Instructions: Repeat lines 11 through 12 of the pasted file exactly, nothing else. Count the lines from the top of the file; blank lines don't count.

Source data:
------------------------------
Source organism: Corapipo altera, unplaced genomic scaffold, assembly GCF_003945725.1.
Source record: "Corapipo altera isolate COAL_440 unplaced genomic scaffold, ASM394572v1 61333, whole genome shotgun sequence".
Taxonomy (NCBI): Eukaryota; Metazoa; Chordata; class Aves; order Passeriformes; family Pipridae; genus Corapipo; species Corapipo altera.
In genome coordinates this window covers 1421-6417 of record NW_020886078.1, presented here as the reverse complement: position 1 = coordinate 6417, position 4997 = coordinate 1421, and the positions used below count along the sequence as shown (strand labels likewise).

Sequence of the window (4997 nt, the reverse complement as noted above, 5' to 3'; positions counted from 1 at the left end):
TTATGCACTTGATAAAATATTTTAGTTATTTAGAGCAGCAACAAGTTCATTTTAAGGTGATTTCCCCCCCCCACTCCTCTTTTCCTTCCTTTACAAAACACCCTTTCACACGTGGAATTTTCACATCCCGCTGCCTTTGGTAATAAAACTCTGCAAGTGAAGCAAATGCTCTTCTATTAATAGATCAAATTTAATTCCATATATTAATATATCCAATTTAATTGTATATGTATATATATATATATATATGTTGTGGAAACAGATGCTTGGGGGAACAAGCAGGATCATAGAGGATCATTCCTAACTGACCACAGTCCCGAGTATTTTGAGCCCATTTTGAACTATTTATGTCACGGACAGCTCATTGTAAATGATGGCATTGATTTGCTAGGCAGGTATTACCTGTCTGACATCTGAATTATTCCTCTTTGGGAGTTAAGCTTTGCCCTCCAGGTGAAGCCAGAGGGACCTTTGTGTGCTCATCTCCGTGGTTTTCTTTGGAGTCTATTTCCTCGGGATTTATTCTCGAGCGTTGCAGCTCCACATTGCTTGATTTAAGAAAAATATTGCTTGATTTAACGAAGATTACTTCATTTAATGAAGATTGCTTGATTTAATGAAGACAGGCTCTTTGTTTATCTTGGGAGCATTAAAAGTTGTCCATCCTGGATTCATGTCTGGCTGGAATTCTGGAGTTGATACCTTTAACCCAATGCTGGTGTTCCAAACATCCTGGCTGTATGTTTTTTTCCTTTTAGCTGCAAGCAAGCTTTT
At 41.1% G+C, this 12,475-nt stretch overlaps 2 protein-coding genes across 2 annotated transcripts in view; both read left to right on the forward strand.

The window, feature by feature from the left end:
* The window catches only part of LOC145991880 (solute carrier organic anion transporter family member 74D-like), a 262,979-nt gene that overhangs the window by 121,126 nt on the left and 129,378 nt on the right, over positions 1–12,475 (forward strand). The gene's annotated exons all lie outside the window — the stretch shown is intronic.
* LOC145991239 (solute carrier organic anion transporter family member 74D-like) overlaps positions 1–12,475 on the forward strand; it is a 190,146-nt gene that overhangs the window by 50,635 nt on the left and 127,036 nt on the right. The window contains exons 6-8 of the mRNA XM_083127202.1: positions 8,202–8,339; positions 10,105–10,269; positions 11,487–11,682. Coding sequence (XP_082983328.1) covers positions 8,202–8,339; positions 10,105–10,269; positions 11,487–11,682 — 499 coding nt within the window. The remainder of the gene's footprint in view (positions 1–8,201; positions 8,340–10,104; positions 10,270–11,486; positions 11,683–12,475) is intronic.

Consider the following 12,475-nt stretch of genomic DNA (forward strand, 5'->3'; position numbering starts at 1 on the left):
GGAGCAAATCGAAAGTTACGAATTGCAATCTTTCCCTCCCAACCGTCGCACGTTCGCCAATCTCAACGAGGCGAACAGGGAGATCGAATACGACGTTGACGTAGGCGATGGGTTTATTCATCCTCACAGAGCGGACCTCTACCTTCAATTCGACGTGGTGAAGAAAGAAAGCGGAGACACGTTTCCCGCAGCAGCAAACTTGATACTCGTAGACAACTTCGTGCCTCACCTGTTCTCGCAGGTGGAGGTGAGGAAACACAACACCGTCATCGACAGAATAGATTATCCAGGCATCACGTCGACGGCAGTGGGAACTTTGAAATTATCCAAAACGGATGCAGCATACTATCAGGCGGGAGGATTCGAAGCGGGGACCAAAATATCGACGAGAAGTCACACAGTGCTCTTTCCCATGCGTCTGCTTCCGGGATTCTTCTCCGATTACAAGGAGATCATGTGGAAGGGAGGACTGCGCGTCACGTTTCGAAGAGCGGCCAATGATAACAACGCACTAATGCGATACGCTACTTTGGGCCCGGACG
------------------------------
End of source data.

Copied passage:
Consider the following 12,475-nt stretch of genomic DNA (forward strand, 5'->3'; position numbering starts at 1 on the left):
GGAGCAAATCGAAAGTTACGAATTGCAATCTTTCCCTCCCAACCGTCGCACGTTCGCCAATCTCAACGAGGCGAACAGGGAGATCGAATACGACGTTGACGTAGGCGATGGGTTTATTCATCCTCACAGAGCGGACCTCTACCTTCAATTCGACGTGGTGAAGAAAGAAAGCGGAGACACGTTTCCCGCAGCAGCAAACTTGATACTCGTAGACAACTTCGTGCCTCACCTGTTCTCGCAGGTGGAGGTGAGGAAACACAACACCGTCATCGACAGAATAGATTATCCAGGCATCACGTCGACGGCAGTGGGAACTTTGAAATTATCCAAAACGGATGCAGCATACTATCAGGCGGGAGGATTCGAAGCGGGGACCAAAATATCGACGAGAAGTCACACAGTGCTCTTTCCCATGCGTCTGCTTCCGGGATTCTTCTCCGATTACAAGGAGATCATGTGGAAGGGAGGACTGCGCGTCACGTTTCGAAGAGCGGCCAATGATAACAACGCACTAATGCGATACGCTACTTTGGGCCCGGACG